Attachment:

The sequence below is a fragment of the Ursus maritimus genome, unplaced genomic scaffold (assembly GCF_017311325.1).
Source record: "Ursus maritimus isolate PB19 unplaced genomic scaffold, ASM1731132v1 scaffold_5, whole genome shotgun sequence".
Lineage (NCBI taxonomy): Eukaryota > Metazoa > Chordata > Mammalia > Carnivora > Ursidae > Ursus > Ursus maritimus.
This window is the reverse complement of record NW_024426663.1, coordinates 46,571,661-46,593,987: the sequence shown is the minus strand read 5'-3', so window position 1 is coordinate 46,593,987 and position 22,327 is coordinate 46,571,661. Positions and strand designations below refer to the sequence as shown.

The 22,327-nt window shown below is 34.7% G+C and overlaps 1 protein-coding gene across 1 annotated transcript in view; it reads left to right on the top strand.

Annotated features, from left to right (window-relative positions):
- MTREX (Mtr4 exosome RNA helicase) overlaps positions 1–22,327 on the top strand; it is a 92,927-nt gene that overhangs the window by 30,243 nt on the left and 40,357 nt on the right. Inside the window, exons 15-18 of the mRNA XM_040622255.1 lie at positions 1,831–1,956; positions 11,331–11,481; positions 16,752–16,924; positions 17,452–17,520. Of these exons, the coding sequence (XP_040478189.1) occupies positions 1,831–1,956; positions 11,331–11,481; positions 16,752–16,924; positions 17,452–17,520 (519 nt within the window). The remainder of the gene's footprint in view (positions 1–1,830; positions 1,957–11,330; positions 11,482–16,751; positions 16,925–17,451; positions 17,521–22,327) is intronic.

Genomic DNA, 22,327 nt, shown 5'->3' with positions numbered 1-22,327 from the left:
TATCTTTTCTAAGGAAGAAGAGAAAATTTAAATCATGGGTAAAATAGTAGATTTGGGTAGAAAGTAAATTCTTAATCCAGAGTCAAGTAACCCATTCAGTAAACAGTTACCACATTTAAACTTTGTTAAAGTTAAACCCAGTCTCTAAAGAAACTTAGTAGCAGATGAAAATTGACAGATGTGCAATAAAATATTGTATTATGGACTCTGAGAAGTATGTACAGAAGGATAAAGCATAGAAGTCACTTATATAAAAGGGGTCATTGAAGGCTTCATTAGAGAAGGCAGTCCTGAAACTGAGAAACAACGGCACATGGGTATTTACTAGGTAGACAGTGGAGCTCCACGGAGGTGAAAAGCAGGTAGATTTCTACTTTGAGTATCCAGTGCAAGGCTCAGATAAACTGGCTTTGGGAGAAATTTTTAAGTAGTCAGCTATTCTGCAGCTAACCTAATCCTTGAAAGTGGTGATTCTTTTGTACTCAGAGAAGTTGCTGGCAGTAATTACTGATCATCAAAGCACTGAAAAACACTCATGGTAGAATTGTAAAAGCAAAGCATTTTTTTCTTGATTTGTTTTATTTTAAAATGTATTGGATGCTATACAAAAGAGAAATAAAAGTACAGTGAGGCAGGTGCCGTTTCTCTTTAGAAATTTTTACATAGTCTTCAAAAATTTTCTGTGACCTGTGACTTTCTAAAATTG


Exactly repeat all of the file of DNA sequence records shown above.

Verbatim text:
The sequence below is a fragment of the Ursus maritimus genome, unplaced genomic scaffold (assembly GCF_017311325.1).
Source record: "Ursus maritimus isolate PB19 unplaced genomic scaffold, ASM1731132v1 scaffold_5, whole genome shotgun sequence".
Lineage (NCBI taxonomy): Eukaryota > Metazoa > Chordata > Mammalia > Carnivora > Ursidae > Ursus > Ursus maritimus.
This window is the reverse complement of record NW_024426663.1, coordinates 46,571,661-46,593,987: the sequence shown is the minus strand read 5'-3', so window position 1 is coordinate 46,593,987 and position 22,327 is coordinate 46,571,661. Positions and strand designations below refer to the sequence as shown.

The 22,327-nt window shown below is 34.7% G+C and overlaps 1 protein-coding gene across 1 annotated transcript in view; it reads left to right on the top strand.

Annotated features, from left to right (window-relative positions):
- MTREX (Mtr4 exosome RNA helicase) overlaps positions 1–22,327 on the top strand; it is a 92,927-nt gene that overhangs the window by 30,243 nt on the left and 40,357 nt on the right. Inside the window, exons 15-18 of the mRNA XM_040622255.1 lie at positions 1,831–1,956; positions 11,331–11,481; positions 16,752–16,924; positions 17,452–17,520. Of these exons, the coding sequence (XP_040478189.1) occupies positions 1,831–1,956; positions 11,331–11,481; positions 16,752–16,924; positions 17,452–17,520 (519 nt within the window). The remainder of the gene's footprint in view (positions 1–1,830; positions 1,957–11,330; positions 11,482–16,751; positions 16,925–17,451; positions 17,521–22,327) is intronic.

Genomic DNA, 22,327 nt, shown 5'->3' with positions numbered 1-22,327 from the left:
TATCTTTTCTAAGGAAGAAGAGAAAATTTAAATCATGGGTAAAATAGTAGATTTGGGTAGAAAGTAAATTCTTAATCCAGAGTCAAGTAACCCATTCAGTAAACAGTTACCACATTTAAACTTTGTTAAAGTTAAACCCAGTCTCTAAAGAAACTTAGTAGCAGATGAAAATTGACAGATGTGCAATAAAATATTGTATTATGGACTCTGAGAAGTATGTACAGAAGGATAAAGCATAGAAGTCACTTATATAAAAGGGGTCATTGAAGGCTTCATTAGAGAAGGCAGTCCTGAAACTGAGAAACAACGGCACATGGGTATTTACTAGGTAGACAGTGGAGCTCCACGGAGGTGAAAAGCAGGTAGATTTCTACTTTGAGTATCCAGTGCAAGGCTCAGATAAACTGGCTTTGGGAGAAATTTTTAAGTAGTCAGCTATTCTGCAGCTAACCTAATCCTTGAAAGTGGTGATTCTTTTGTACTCAGAGAAGTTGCTGGCAGTAATTACTGATCATCAAAGCACTGAAAAACACTCATGGTAGAATTGTAAAAGCAAAGCATTTTTTTCTTGATTTGTTTTATTTTAAAATGTATTGGATGCTATACAAAAGAGAAATAAAAGTACAGTGAGGCAGGTGCCGTTTCTCTTTAGAAATTTTTACATAGTCTTCAAAAATTTTCTGTGACCTGTGACTTTCTAAAATTG